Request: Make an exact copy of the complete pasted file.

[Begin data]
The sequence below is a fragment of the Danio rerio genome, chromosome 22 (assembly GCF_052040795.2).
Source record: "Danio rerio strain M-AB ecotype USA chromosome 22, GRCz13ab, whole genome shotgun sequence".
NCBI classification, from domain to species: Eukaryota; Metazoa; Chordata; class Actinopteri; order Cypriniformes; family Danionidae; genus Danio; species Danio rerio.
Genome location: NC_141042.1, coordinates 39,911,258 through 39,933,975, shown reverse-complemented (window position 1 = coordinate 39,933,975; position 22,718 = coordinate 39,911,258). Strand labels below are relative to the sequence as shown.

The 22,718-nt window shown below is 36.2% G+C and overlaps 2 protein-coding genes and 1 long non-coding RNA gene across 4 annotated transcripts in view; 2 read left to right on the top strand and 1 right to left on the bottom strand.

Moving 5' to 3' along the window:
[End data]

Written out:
The sequence below is a fragment of the Danio rerio genome, chromosome 22 (assembly GCF_052040795.2).
Source record: "Danio rerio strain M-AB ecotype USA chromosome 22, GRCz13ab, whole genome shotgun sequence".
NCBI classification, from domain to species: Eukaryota; Metazoa; Chordata; class Actinopteri; order Cypriniformes; family Danionidae; genus Danio; species Danio rerio.
Genome location: NC_141042.1, coordinates 39,911,258 through 39,933,975, shown reverse-complemented (window position 1 = coordinate 39,933,975; position 22,718 = coordinate 39,911,258). Strand labels below are relative to the sequence as shown.

The 22,718-nt window shown below is 36.2% G+C and overlaps 2 protein-coding genes and 1 long non-coding RNA gene across 4 annotated transcripts in view; 2 read left to right on the top strand and 1 right to left on the bottom strand.

Moving 5' to 3' along the window: